Since she retired five years ago after 23 years as an elementary school teacher for the Napa Unified School District, Elaine Ponziani-Seput has rarely had a day off.
Elaine has lived in her 1870s Victorian home by the water since she moved to Benicia 43 years ago, raising two children, tending her gardens and chickens, and even doing many of her own repairs. She enjoys caring for her three year-old granddaughter, and helps with homeschooling her twin teen granddaughters—but since retiring, Elaine is rarely home.
Her first priority in retirement was to start singing again. She grew up singing in harmony with her mother and siblings, and in her late teens became a singer and songwriter for blues and rock bands, including what she describes as a “Peter, Paul and Mary style” group. “I was really trying to be a hippie,” she says. Now, every Monday, she sings with a group of 16 women who come together simply for the joy of singing. There’s no judgment, she says, just a shared desire to harmonize.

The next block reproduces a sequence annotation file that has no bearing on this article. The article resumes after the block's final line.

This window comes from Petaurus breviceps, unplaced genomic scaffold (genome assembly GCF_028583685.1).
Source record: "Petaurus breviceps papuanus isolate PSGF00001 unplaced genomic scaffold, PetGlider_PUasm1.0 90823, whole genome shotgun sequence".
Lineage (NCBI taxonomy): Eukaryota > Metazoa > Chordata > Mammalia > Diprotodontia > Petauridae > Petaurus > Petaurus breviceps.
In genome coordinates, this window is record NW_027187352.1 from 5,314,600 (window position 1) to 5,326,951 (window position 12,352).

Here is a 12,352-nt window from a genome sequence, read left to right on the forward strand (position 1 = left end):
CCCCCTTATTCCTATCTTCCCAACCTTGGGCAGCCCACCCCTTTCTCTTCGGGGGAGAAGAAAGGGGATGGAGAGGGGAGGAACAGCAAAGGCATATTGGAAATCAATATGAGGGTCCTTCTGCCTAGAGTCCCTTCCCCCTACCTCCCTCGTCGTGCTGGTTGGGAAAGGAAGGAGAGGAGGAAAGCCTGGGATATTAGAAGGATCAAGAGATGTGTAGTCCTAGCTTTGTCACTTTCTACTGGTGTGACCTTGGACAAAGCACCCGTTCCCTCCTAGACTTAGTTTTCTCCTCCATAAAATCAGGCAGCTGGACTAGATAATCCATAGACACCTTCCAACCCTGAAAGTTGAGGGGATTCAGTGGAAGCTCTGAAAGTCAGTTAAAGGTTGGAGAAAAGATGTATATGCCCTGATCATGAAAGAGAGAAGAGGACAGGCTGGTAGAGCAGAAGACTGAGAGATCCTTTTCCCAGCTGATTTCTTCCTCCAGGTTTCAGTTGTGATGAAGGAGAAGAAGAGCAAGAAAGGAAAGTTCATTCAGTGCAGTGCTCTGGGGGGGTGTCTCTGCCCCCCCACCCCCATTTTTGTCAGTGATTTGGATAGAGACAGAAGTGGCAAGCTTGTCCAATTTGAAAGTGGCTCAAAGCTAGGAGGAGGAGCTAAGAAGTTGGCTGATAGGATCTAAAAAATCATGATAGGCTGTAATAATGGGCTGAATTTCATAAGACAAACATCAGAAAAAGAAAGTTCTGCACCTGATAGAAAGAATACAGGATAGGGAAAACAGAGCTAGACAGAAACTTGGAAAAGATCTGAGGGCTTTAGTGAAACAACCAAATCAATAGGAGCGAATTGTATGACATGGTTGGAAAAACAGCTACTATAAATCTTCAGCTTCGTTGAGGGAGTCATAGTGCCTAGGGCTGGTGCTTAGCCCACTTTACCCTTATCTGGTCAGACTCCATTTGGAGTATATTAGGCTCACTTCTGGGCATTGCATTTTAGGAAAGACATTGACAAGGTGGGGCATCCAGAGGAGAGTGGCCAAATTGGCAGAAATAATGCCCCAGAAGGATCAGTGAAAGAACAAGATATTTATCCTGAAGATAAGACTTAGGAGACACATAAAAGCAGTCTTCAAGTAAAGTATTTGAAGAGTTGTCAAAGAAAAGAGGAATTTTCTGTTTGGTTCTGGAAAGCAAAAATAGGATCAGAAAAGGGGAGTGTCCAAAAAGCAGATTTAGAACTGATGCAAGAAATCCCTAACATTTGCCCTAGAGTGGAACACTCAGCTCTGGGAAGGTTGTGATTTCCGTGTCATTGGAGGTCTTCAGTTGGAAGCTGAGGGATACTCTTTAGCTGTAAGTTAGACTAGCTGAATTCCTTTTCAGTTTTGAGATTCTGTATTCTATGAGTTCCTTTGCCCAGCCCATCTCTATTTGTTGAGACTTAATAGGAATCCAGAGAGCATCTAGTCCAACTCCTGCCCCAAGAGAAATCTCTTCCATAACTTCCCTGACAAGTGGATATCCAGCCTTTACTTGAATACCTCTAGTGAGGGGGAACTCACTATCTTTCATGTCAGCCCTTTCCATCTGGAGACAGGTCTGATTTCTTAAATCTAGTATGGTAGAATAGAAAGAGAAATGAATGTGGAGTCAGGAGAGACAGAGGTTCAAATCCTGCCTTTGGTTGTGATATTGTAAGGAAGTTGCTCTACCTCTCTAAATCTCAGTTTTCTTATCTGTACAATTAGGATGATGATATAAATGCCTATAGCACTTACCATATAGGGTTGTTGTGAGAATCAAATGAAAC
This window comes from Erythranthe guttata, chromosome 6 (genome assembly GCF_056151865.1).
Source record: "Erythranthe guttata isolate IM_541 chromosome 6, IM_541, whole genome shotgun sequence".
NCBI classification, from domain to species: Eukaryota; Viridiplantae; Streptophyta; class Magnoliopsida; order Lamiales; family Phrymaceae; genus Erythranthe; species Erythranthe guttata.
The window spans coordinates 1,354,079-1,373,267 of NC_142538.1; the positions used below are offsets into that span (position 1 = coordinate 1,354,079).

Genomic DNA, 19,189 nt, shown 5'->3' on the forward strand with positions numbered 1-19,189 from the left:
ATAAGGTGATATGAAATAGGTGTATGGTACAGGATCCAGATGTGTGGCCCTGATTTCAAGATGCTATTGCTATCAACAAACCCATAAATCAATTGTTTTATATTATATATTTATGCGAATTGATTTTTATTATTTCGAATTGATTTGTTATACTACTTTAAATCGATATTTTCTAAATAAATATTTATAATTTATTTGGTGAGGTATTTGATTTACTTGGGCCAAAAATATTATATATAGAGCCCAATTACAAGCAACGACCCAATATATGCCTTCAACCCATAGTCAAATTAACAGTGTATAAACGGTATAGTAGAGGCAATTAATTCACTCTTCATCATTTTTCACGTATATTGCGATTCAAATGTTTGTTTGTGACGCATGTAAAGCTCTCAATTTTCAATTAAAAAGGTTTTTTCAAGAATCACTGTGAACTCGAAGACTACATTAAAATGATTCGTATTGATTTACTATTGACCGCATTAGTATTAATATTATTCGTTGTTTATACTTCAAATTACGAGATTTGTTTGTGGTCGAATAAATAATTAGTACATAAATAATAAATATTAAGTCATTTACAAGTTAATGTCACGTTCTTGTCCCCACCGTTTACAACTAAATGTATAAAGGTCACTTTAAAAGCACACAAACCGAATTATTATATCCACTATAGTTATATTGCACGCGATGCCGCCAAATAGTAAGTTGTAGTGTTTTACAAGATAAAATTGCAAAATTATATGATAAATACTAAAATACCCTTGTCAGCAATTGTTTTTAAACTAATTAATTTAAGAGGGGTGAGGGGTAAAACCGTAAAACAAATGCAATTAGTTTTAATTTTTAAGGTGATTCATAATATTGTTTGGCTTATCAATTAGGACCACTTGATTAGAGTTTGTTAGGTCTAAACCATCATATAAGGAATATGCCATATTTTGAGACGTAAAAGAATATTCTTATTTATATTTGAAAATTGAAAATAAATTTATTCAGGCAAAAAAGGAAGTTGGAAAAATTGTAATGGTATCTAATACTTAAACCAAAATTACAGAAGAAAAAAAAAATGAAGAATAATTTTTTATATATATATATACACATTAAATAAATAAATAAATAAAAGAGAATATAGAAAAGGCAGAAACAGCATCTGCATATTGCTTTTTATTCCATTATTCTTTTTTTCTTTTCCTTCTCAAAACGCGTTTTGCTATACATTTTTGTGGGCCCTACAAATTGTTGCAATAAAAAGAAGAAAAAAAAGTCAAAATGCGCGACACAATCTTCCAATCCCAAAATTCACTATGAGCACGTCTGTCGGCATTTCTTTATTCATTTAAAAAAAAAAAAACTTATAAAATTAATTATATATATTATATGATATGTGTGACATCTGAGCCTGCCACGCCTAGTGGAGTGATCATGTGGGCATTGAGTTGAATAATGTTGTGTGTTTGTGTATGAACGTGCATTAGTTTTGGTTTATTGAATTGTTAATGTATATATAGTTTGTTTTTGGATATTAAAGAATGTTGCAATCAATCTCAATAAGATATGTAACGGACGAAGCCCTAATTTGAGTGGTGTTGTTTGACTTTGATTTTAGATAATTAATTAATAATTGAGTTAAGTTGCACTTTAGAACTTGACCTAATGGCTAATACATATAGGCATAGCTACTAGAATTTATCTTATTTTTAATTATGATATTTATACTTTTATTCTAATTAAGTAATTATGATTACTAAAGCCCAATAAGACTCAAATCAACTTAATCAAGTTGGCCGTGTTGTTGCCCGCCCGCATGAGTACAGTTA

If she’s not singing, she may be with a group of retired teachers who meet regularly for meditation and book study. Her Buddhist practice also includes the Benicia Sangha group, which hosts a range of speakers at St. Paul's Episcopal Church two Sundays a month. In recent years, Elaine has developed a penchant for watercolor painting, and takes a weekly class at Lafayette Studios. She was an active volunteer at Arts Benicia, and still helps occasionally with their family art programs.
Among all her activities, Elaine’s favorite community work has been for the Robert Semple Elementary School Garden Club. She started five years ago when her granddaughters were students there, but remained active in the garden club after they left. “I love seeing the children’s joy in the garden. A lot of them who maybe don’t do so well on the playground come together as a little community, and feel like they belong somewhere.” Elaine’s garden students learn about literature, water conservation, the environment, food systems, the economy, and more. “They learn what plants need in order to grow, and how to nurture them. They learn empathy when they put the worms back in the soil,” she continues. “And when we walk around and show them the new growth, they learn to notice more.”
Like the children in the garden, Elaine still wants to keep learning. “Everything is a learning opportunity, and when you stop learning, you die.”
When asked what she’d like to do next, she replied, “I want to get completely submerged in another language. I’d like to go back to Italy. And if I had another life, I would be much more into science. I love that kind of stuff.”